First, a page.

You Should Discover Fast Color

No one seemed to notice Fast Color at all. It played on something like 25 screens, where it grossed less than $100,000. It got dropped on VOD and streaming services with no fanfare, no advertising, no notice. It almost seems like the studio just dropped this movie out a window and didn’t even watch to see how it landed.

It got very good reviews

I cannot understand why no one cared. 

This is a film with a lot to recommend it to audience. It’s a superhero origin story (and if you hadn’t noticed, superhero stories are kind of a big deal right now.  It is a film centered on women characters, and Hollywood has started to notice that centering a film on strong women can draw a large audience (Wonder Woman and Captain Marvel are two examples of female superhero movies making money). It also features black stars, and again in this moment when studios are starting to think about representation it seems like there should be more room for that sort of thing (even forgetting about Black Panther making approximately the GDP of a medium sized nation at the box office). Fast Color should be of interest to fans of superhero cinema and fans of small, personal drama. Yet, no one even knew that it came out.

Fast Color is a soft apocalypse tale. The world is in the middle of a eight year drought. Civilization is still up and running in at least a limited sense. Water has become very expensive and may be a type of currency in itself.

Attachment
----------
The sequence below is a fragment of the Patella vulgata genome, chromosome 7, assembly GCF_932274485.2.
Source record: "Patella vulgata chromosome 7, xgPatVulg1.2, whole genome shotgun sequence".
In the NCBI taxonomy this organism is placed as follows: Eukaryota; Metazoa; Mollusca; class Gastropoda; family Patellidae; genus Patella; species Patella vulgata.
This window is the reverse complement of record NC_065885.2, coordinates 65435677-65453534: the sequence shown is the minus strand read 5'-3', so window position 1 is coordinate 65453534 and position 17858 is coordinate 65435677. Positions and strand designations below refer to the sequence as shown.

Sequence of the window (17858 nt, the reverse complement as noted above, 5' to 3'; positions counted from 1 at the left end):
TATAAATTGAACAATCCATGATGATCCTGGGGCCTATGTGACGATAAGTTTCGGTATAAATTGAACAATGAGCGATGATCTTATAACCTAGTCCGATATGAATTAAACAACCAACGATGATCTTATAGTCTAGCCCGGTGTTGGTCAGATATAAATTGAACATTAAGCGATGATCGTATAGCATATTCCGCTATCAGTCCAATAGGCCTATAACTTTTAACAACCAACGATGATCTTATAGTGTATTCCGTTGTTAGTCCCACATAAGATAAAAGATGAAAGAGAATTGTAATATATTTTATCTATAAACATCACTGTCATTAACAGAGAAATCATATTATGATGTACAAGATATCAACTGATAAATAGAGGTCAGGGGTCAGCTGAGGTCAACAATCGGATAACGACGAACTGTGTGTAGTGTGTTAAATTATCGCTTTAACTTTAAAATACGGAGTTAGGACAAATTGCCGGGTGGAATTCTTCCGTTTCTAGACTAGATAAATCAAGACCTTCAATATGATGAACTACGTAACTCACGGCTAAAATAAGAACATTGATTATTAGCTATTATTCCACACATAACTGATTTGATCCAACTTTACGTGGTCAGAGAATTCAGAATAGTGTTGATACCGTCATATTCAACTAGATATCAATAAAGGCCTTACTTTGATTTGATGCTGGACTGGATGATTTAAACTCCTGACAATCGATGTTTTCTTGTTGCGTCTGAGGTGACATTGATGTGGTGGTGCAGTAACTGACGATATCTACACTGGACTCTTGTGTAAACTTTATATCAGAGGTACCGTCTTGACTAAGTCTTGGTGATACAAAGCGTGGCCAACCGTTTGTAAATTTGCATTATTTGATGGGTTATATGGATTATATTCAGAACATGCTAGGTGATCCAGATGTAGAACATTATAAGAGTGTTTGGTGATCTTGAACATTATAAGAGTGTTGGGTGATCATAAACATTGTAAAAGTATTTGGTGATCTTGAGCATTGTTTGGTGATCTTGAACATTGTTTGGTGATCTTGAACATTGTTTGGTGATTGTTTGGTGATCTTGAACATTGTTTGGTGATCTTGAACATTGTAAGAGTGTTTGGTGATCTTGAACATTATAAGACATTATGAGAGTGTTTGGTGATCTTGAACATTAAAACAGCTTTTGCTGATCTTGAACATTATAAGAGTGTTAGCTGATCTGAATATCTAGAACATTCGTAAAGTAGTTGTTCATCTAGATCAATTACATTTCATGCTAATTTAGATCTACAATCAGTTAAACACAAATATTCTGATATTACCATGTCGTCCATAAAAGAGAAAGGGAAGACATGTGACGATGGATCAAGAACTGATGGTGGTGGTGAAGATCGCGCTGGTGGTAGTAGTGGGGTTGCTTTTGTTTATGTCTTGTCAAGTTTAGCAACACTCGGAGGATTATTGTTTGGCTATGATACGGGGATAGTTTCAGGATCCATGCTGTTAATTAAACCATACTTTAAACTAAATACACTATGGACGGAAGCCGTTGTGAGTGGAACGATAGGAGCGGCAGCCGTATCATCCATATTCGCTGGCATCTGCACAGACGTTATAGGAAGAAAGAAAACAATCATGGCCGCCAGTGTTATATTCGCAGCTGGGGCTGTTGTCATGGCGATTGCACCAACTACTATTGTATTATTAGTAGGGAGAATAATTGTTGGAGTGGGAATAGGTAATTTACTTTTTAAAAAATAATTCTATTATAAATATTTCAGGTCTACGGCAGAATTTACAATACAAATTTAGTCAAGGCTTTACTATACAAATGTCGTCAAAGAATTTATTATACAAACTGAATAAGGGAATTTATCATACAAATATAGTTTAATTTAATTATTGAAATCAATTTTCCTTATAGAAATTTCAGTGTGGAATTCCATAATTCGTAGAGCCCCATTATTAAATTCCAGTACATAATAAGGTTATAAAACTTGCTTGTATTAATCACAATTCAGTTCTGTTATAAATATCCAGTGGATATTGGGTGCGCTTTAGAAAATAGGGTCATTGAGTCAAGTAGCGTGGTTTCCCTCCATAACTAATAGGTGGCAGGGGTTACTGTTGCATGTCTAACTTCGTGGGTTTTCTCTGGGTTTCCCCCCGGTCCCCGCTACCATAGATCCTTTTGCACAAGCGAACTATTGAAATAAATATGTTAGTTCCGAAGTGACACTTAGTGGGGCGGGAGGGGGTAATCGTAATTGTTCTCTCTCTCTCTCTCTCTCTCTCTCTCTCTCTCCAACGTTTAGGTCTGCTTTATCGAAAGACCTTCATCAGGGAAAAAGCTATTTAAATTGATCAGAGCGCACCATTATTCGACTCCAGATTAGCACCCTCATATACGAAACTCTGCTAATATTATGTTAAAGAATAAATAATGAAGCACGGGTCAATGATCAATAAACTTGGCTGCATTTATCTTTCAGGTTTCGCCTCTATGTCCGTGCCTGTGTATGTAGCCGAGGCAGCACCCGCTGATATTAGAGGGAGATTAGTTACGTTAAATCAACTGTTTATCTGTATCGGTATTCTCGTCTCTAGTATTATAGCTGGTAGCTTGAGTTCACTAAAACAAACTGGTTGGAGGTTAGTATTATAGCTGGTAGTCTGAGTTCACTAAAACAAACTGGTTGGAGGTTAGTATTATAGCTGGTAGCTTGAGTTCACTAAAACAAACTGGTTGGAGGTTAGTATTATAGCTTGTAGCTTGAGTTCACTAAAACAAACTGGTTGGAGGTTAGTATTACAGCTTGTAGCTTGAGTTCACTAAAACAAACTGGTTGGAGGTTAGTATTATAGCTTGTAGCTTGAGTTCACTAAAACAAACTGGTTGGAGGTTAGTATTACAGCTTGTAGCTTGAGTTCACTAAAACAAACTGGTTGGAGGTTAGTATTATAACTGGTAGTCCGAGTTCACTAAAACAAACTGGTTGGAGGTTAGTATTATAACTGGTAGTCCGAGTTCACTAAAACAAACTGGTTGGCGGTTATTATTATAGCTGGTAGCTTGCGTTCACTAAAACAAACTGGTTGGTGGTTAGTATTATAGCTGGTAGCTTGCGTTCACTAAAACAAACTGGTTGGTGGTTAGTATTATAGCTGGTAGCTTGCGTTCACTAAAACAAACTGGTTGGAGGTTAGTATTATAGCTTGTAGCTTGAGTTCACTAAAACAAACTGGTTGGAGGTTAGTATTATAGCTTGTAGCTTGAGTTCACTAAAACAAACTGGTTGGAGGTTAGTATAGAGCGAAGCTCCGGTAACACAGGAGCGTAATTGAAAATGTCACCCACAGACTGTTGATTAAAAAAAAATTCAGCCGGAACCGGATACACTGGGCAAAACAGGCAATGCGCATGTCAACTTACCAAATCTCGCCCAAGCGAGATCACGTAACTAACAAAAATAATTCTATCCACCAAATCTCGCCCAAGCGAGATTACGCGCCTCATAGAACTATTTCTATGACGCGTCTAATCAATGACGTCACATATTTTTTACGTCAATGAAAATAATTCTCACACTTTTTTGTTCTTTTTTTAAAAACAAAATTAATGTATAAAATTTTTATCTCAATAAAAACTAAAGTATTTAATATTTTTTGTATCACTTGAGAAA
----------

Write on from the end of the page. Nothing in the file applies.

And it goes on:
When the movie opens we meet Ruth (played by Gugu Mbatha-Raw) as she escapes from some sort of warehouse and goes on the run. Ruth is being pursued by people who may or may not be government agents of some kind.  She clearly has secrets that she is working to keep hidden and they have something to do with her wounded wrists.

In short order we learn that she suffers from seizures and that those seizures seem to trigger earthquakes.  She has a close call with one of her pursuers, then makes the decision to return to her home.  The scenes leading up to her return to be with her mother Bo (Larraine Toussaint) are tense and gripping.  The production design is wonderful and creates a complete world. We believe that this world is dying of thirst. You can smell it.

When she finally gets home we meet Ruth’s daughter, Lila (Saniyya Sidney) who has been in the care of Bo. It is here that the film really opens up. We begin to learn that Ruth’s seizures (and the quakes they cause) are a symptom of something else. The women in her family have a gift. Maybe it’s magic; maybe it’s explainable via some unknown scientific process. Whatever it is, it is beautiful.  I don’t want to give away exactly what the power is, as discovering that power and its limits is part of the joy of this film.

There is an adventure aspect to the story, but also a mystery. The film ends in such a way to imply a solution to the mystery but not spoon feed it to us. Things remain open to interpretation.

Fast Color is a wonderful and unexpected movie. The small cast is perfect.

You should discover this film. Then you should help other discover it.